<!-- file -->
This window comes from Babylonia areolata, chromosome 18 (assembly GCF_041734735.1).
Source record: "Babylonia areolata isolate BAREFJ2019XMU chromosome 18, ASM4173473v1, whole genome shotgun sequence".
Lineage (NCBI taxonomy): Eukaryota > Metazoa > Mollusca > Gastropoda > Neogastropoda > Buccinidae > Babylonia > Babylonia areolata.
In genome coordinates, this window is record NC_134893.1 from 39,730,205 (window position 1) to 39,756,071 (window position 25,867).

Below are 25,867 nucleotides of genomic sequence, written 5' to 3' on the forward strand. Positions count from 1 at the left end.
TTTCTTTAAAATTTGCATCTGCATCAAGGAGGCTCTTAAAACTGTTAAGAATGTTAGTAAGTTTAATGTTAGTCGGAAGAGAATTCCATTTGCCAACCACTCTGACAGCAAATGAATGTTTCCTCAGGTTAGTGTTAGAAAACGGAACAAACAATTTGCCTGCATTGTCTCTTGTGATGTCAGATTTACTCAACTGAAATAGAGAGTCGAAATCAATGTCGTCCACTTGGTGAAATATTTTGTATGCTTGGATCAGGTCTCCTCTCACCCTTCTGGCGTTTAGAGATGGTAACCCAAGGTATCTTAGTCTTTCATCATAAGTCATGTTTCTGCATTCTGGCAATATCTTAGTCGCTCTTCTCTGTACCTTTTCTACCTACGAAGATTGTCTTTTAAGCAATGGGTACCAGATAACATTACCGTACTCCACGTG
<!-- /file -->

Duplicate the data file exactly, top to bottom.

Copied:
This window comes from Babylonia areolata, chromosome 18 (assembly GCF_041734735.1).
Source record: "Babylonia areolata isolate BAREFJ2019XMU chromosome 18, ASM4173473v1, whole genome shotgun sequence".
Lineage (NCBI taxonomy): Eukaryota > Metazoa > Mollusca > Gastropoda > Neogastropoda > Buccinidae > Babylonia > Babylonia areolata.
In genome coordinates, this window is record NC_134893.1 from 39,730,205 (window position 1) to 39,756,071 (window position 25,867).

Below are 25,867 nucleotides of genomic sequence, written 5' to 3' on the forward strand. Positions count from 1 at the left end.
TTTCTTTAAAATTTGCATCTGCATCAAGGAGGCTCTTAAAACTGTTAAGAATGTTAGTAAGTTTAATGTTAGTCGGAAGAGAATTCCATTTGCCAACCACTCTGACAGCAAATGAATGTTTCCTCAGGTTAGTGTTAGAAAACGGAACAAACAATTTGCCTGCATTGTCTCTTGTGATGTCAGATTTACTCAACTGAAATAGAGAGTCGAAATCAATGTCGTCCACTTGGTGAAATATTTTGTATGCTTGGATCAGGTCTCCTCTCACCCTTCTGGCGTTTAGAGATGGTAACCCAAGGTATCTTAGTCTTTCATCATAAGTCATGTTTCTGCATTCTGGCAATATCTTAGTCGCTCTTCTCTGTACCTTTTCTACCTACGAAGATTGTCTTTTAAGCAATGGGTACCAGATAACATTACCGTACTCCACGTG